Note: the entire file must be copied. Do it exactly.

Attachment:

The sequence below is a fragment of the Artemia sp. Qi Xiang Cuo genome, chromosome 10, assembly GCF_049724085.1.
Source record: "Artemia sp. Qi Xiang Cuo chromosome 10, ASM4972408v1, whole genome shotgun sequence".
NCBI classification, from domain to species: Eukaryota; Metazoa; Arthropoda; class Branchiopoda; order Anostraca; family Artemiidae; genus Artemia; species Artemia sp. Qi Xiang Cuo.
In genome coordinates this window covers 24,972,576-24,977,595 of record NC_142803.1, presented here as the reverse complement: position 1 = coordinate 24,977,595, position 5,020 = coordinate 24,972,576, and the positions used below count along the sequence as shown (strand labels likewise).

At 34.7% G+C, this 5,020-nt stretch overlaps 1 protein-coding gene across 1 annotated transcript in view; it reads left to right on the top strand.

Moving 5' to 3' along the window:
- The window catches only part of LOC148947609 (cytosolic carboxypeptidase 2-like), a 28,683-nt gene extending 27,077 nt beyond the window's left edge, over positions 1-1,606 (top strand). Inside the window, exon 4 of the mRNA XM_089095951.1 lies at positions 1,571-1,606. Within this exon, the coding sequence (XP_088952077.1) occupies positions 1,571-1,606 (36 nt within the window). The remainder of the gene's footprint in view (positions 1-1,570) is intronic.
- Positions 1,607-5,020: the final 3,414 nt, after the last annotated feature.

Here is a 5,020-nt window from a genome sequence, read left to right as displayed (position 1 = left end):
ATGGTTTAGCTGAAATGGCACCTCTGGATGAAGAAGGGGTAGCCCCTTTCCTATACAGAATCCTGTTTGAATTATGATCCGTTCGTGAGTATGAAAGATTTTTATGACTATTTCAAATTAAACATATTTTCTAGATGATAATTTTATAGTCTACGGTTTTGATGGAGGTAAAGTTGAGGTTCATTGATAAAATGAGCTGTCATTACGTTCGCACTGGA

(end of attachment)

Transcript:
The sequence below is a fragment of the Artemia sp. Qi Xiang Cuo genome, chromosome 10, assembly GCF_049724085.1.
Source record: "Artemia sp. Qi Xiang Cuo chromosome 10, ASM4972408v1, whole genome shotgun sequence".
NCBI classification, from domain to species: Eukaryota; Metazoa; Arthropoda; class Branchiopoda; order Anostraca; family Artemiidae; genus Artemia; species Artemia sp. Qi Xiang Cuo.
In genome coordinates this window covers 24,972,576-24,977,595 of record NC_142803.1, presented here as the reverse complement: position 1 = coordinate 24,977,595, position 5,020 = coordinate 24,972,576, and the positions used below count along the sequence as shown (strand labels likewise).

At 34.7% G+C, this 5,020-nt stretch overlaps 1 protein-coding gene across 1 annotated transcript in view; it reads left to right on the top strand.

Moving 5' to 3' along the window:
- The window catches only part of LOC148947609 (cytosolic carboxypeptidase 2-like), a 28,683-nt gene extending 27,077 nt beyond the window's left edge, over positions 1-1,606 (top strand). Inside the window, exon 4 of the mRNA XM_089095951.1 lies at positions 1,571-1,606. Within this exon, the coding sequence (XP_088952077.1) occupies positions 1,571-1,606 (36 nt within the window). The remainder of the gene's footprint in view (positions 1-1,570) is intronic.
- Positions 1,607-5,020: the final 3,414 nt, after the last annotated feature.

Here is a 5,020-nt window from a genome sequence, read left to right as displayed (position 1 = left end):
ATGGTTTAGCTGAAATGGCACCTCTGGATGAAGAAGGGGTAGCCCCTTTCCTATACAGAATCCTGTTTGAATTATGATCCGTTCGTGAGTATGAAAGATTTTTATGACTATTTCAAATTAAACATATTTTCTAGATGATAATTTTATAGTCTACGGTTTTGATGGAGGTAAAGTTGAGGTTCATTGATAAAATGAGCTGTCATTACGTTCGCACTGGA